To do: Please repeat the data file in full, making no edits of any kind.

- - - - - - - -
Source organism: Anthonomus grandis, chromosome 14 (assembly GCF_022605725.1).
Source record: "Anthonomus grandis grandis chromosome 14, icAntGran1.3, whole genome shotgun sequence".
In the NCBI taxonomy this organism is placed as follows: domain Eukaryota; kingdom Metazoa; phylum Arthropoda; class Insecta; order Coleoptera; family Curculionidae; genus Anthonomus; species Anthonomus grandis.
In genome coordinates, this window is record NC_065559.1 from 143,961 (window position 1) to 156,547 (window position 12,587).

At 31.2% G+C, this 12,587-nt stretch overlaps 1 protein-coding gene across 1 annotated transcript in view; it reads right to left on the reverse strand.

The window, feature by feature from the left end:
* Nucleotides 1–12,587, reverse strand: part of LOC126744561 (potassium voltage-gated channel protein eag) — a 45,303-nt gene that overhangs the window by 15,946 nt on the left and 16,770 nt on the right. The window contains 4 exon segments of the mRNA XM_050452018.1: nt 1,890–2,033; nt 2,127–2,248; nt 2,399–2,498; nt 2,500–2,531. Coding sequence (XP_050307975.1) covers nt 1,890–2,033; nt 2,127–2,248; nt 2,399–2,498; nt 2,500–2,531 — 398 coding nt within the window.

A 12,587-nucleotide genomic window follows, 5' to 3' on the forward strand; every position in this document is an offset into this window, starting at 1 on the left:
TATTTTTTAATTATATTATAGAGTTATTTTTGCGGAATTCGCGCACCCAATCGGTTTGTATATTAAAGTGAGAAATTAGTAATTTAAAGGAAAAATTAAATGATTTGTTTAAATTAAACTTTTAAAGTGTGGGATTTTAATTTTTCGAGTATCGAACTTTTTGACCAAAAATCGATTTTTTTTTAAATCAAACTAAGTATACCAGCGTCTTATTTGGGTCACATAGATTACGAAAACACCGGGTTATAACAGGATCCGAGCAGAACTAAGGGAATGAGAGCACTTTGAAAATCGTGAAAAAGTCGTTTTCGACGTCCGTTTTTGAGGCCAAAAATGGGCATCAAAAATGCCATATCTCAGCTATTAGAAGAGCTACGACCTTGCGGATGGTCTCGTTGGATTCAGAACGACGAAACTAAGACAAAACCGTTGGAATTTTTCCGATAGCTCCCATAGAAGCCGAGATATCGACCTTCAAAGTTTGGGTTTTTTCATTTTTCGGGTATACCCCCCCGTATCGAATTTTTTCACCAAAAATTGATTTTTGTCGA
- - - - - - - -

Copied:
Source organism: Anthonomus grandis, chromosome 14 (assembly GCF_022605725.1).
Source record: "Anthonomus grandis grandis chromosome 14, icAntGran1.3, whole genome shotgun sequence".
In the NCBI taxonomy this organism is placed as follows: domain Eukaryota; kingdom Metazoa; phylum Arthropoda; class Insecta; order Coleoptera; family Curculionidae; genus Anthonomus; species Anthonomus grandis.
In genome coordinates, this window is record NC_065559.1 from 143,961 (window position 1) to 156,547 (window position 12,587).

At 31.2% G+C, this 12,587-nt stretch overlaps 1 protein-coding gene across 1 annotated transcript in view; it reads right to left on the reverse strand.

The window, feature by feature from the left end:
* Nucleotides 1–12,587, reverse strand: part of LOC126744561 (potassium voltage-gated channel protein eag) — a 45,303-nt gene that overhangs the window by 15,946 nt on the left and 16,770 nt on the right. The window contains 4 exon segments of the mRNA XM_050452018.1: nt 1,890–2,033; nt 2,127–2,248; nt 2,399–2,498; nt 2,500–2,531. Coding sequence (XP_050307975.1) covers nt 1,890–2,033; nt 2,127–2,248; nt 2,399–2,498; nt 2,500–2,531 — 398 coding nt within the window.

A 12,587-nucleotide genomic window follows, 5' to 3' on the forward strand; every position in this document is an offset into this window, starting at 1 on the left:
TATTTTTTAATTATATTATAGAGTTATTTTTGCGGAATTCGCGCACCCAATCGGTTTGTATATTAAAGTGAGAAATTAGTAATTTAAAGGAAAAATTAAATGATTTGTTTAAATTAAACTTTTAAAGTGTGGGATTTTAATTTTTCGAGTATCGAACTTTTTGACCAAAAATCGATTTTTTTTTAAATCAAACTAAGTATACCAGCGTCTTATTTGGGTCACATAGATTACGAAAACACCGGGTTATAACAGGATCCGAGCAGAACTAAGGGAATGAGAGCACTTTGAAAATCGTGAAAAAGTCGTTTTCGACGTCCGTTTTTGAGGCCAAAAATGGGCATCAAAAATGCCATATCTCAGCTATTAGAAGAGCTACGACCTTGCGGATGGTCTCGTTGGATTCAGAACGACGAAACTAAGACAAAACCGTTGGAATTTTTCCGATAGCTCCCATAGAAGCCGAGATATCGACCTTCAAAGTTTGGGTTTTTTCATTTTTCGGGTATACCCCCCCGTATCGAATTTTTTCACCAAAAATTGATTTTTGTCGA